US Secretary of State Antony Blinken expressed his fears that it may be too late to restore the 2015 nuclear deal with Iran if talks drag on.
"We still have significant differences with Iran," Mr Blinken told an audience in Paris on Friday.
The Vienna discussions on readmitting the US to the Joint Comprehensive Plan of Action (JCPOA) that set some limits on Iran's atomic programme failed to meet expectations of a deal in the latest round, which broke up last week.
"There will come a point, yes, where it will be very hard to return to the standards set by the JCPOA," he said.
If Iran "continues to spin ever more sophisticated centrifuges" and steps up uranium enrichment, Mr Blinken said, the "breakout" time – the point at which Tehran will be dangerously close to the ability to develop a nuclear bomb – would undermine the deal's limits.
Mr Blinken said that US President Joe Biden continues to support a return to the accord, under which Iran had scaled back its nuclear work, until former president Donald Trump withdrew in 2018 and imposed sanctions on Tehran.
"We have a national interest in trying to put the nuclear problem back in the box that it was in the JCPOA," Mr Blinken said.
"We haven't reached that point – I can't put a date on it – but it's something that we're conscious of."
Mr Blinken also met the French president Emmanuel Macron and a statement said the two men discussed security challenges as well as the crisis in Lebanon. "Secretary Blinken and President Macron exchanged views on countering terrorist threats, supporting democracy, and joint efforts to improve the capacity of our African partners in the Sahel region," the State Department said. "They also discussed efforts underway with African and other partners to address the humanitarian and human rights crises in Tigray, while emphasising the need for Lebanon’s leaders to come together for the good of the Lebanese people."
France on Friday urged the Iranian government to make the final decisions to allow the revival of the 2015 nuclear deal through the re-entry of the US to the accord.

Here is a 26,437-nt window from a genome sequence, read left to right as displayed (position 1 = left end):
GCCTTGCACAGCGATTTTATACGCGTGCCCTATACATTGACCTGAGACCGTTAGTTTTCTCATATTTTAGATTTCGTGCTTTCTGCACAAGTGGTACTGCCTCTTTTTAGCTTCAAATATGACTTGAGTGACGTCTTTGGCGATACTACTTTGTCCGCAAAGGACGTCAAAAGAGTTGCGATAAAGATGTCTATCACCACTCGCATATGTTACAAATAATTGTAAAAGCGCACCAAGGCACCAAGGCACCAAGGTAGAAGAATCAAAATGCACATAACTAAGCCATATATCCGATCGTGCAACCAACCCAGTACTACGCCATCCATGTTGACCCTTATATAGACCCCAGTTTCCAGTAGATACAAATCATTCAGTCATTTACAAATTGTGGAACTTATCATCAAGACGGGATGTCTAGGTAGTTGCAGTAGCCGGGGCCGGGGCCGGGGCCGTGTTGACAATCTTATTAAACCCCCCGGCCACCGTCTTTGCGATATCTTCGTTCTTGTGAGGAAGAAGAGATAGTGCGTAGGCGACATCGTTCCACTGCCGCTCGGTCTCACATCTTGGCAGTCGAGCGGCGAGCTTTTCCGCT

"We expect the Iranian authorities to make the final decisions – no doubt difficult ones – which will allow the negotiations to be concluded" in Vienna, French Foreign Minister Jean-Yves Le Drian said.
Meanwhile, the diplomats were also concerned about the lapse of an interim monitoring deal the International Atomic Energy Agency said expired on Thursday.
It is in talks with Iran for another extension.
"This remains a serious concern," Mr Blinken said. "The concern has been communicated to Iran and needs to be resolved."
Mr Blinken, who was raised in Paris, saluted the alliance with France and sprinkled his remarks with fluent French, in a sharp change of tone after the sometimes abrasive "America First" approach of the Trump administration.
"My dear Tony, I'm really very happy to welcome you to Paris," Mr Le Drian said, as he received Mr Blinken in an ornate room of the Quai d'Orsay, the French Foreign Ministry.
"It's expected that you would visit Paris because you're at home here. I would even be tempted to say, welcome home!"
Mr Blinken is on a European tour that has taken him to Germany and will continue in Italy, after a recent visit by Mr Biden to the continent.
The administration is looking to solidify relations with European governments in the face of growing challenges from China and Russia.
On hotspots of strategic importance to the French, Mr Blinken promised solidarity on tackling extremism in the Sahel and a united front on Lebanon.
"We have decided to act together to put pressure on those responsible. We know who they are," Mr Le Drian said of Lebanon, which is engulfed in economic and political crises.
"We need to see real leadership in Beirut," Mr Blinken said.
He is scheduled to meet Pope Francis and Archbishop Paul Richard Gallagher, the Pope's de facto foreign minister, on Monday at the Vatican.
Pope Francis has supported the fight against climate change, called for greater compassion towards refugees and played a key role in behind-the-scenes diplomacy with the administration of Barack Obama that worked towards normalising relations with Cuba – a process reversed by Mr Trump.
The US secretary of state said that the first priority of the US in the context of Israel and Palestine was assisting the people of Gaza after the recent conflict.